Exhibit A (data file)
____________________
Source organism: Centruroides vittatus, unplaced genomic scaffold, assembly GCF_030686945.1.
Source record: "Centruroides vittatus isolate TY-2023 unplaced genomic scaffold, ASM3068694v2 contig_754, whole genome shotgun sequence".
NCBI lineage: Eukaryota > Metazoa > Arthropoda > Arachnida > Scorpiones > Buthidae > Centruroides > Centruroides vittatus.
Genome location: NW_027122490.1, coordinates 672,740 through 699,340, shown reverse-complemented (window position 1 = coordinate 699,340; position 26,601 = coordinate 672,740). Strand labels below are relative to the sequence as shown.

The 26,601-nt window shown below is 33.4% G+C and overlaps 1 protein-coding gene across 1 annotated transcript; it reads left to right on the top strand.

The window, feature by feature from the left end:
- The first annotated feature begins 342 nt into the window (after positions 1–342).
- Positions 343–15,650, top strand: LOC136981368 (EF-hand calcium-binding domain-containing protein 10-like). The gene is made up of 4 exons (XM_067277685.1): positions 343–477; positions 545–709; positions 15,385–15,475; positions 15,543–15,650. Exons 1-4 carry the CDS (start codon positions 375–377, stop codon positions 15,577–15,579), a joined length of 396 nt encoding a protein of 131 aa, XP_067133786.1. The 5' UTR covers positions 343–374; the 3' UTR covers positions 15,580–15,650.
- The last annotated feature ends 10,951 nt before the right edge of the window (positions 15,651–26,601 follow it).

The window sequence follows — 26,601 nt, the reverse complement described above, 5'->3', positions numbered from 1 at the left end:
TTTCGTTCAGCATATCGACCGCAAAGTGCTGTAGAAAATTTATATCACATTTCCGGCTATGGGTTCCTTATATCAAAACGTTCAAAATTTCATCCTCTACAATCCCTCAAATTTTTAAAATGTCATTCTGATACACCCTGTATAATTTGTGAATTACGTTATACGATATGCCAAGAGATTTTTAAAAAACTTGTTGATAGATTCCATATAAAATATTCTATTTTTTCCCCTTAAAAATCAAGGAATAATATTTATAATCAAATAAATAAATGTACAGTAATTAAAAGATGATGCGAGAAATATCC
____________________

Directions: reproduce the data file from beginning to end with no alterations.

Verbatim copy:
Source organism: Centruroides vittatus, unplaced genomic scaffold, assembly GCF_030686945.1.
Source record: "Centruroides vittatus isolate TY-2023 unplaced genomic scaffold, ASM3068694v2 contig_754, whole genome shotgun sequence".
NCBI lineage: Eukaryota > Metazoa > Arthropoda > Arachnida > Scorpiones > Buthidae > Centruroides > Centruroides vittatus.
Genome location: NW_027122490.1, coordinates 672,740 through 699,340, shown reverse-complemented (window position 1 = coordinate 699,340; position 26,601 = coordinate 672,740). Strand labels below are relative to the sequence as shown.

The 26,601-nt window shown below is 33.4% G+C and overlaps 1 protein-coding gene across 1 annotated transcript; it reads left to right on the top strand.

The window, feature by feature from the left end:
- The first annotated feature begins 342 nt into the window (after positions 1–342).
- Positions 343–15,650, top strand: LOC136981368 (EF-hand calcium-binding domain-containing protein 10-like). The gene is made up of 4 exons (XM_067277685.1): positions 343–477; positions 545–709; positions 15,385–15,475; positions 15,543–15,650. Exons 1-4 carry the CDS (start codon positions 375–377, stop codon positions 15,577–15,579), a joined length of 396 nt encoding a protein of 131 aa, XP_067133786.1. The 5' UTR covers positions 343–374; the 3' UTR covers positions 15,580–15,650.
- The last annotated feature ends 10,951 nt before the right edge of the window (positions 15,651–26,601 follow it).

The window sequence follows — 26,601 nt, the reverse complement described above, 5'->3', positions numbered from 1 at the left end:
TTTCGTTCAGCATATCGACCGCAAAGTGCTGTAGAAAATTTATATCACATTTCCGGCTATGGGTTCCTTATATCAAAACGTTCAAAATTTCATCCTCTACAATCCCTCAAATTTTTAAAATGTCATTCTGATACACCCTGTATAATTTGTGAATTACGTTATACGATATGCCAAGAGATTTTTAAAAAACTTGTTGATAGATTCCATATAAAATATTCTATTTTTTCCCCTTAAAAATCAAGGAATAATATTTATAATCAAATAAATAAATGTACAGTAATTAAAAGATGATGCGAGAAATATCC